Now as an adult, well, the movie definitely still has an amazing girl-power message, but there’s also some pretty blatant societal critiques going on. The most obvious of these is that you shouldn’t accept everything pop culture hands you without examining it critically. You shouldn’t just buy into something because it’s popular, and you should put your own beliefs before trends. It also sends the message that popularity isn’t everything—only by being yourself can you really by happy. At the end, Fiona and Wyatt both reveal that the personas they’ve presented to everyone were fronts intended to hide traits that made them “freakish” (in Fiona’s case, a heavy lisp; in Wyatt’s, albinism). They’ve gone to ludicrous lengths to keep these things secret; hell, Fiona was going to use the subliminal message machine to brainwash America into thinking she was the coolest girl ever. But only after letting it out—after accepting themselves and owning their differences—do they truly become happy.
The movie also satirizes the culture of product placement and corporate sponsorship by filling every single scene full of high-profile name brands, to the point of silliness. Furthermore, the whole conspiracy is posited on the idea that self-involved young people have money but don’t pay taxes, and so corporations, in league with the government, have to resort to brainwashing to get them to spend that hard-earned babysitting cash back into the economy. It’s kind of sad that, twelve years after this was the satirical plot of a comical movie, real news organizations have devoted real time to shaming young people for not investing enough in the system that earlier generations fucked up for us. Who knew Time magazine was a comic book movie villain?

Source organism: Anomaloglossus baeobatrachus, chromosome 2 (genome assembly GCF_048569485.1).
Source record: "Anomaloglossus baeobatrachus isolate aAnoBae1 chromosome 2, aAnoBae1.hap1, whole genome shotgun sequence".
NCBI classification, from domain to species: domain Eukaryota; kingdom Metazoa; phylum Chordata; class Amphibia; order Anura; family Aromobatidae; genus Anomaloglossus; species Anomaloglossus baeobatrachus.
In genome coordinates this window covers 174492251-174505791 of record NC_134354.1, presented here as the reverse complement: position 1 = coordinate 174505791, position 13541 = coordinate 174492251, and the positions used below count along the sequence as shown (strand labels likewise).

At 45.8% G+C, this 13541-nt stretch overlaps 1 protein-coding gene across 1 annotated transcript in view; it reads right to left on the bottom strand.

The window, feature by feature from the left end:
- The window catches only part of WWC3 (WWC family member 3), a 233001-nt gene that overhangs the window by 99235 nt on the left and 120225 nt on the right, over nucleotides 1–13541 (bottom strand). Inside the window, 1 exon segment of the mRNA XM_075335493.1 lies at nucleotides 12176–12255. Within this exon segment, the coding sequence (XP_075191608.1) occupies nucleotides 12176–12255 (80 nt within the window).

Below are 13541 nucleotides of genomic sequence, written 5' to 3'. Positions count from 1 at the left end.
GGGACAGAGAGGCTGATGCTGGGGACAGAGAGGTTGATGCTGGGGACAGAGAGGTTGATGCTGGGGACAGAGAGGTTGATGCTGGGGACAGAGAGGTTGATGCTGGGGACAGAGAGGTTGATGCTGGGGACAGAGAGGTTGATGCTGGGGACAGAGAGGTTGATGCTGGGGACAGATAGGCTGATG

Does the movie have its flaws? Well, it’s honestly hard for me to look at it in even a remotely objective light; but, duh, obviously. Despite its cleverness, the whole thing is a ridiculous premise filled with ridiculous characters. The bad guys turn out to be formerly-bullied nerds in the end, who only want to use their power to be liked and respected. The humor is a little grown-up at times (so much so that it sometimes went over my head as an eleven-year-old), and so it’s kind of unclear what audience exactly this was intended for. (As an example, the boy band sings a song called “Backdoor Lover” that is so transparently about buttsex that I even suspected it had a double meaning as a kid.)
There’s also a shoehorned-in romantic subplot, but the character of the guy in question is so weak as to be a near-misandric caricature of any other movie’s girlfriend character. He tags along with the band for no reason except Josie has a crush on him, and in the end they admit their feelings for each other, but he’s bland and kind of hopelessly dependent on Josie for everything from advice to car repairs.
All that said, though, this is still one of my favorite movies of all time, and if everything I’ve said hasn’t sold you on at least giving it a try, I don’t know what else to say besides this: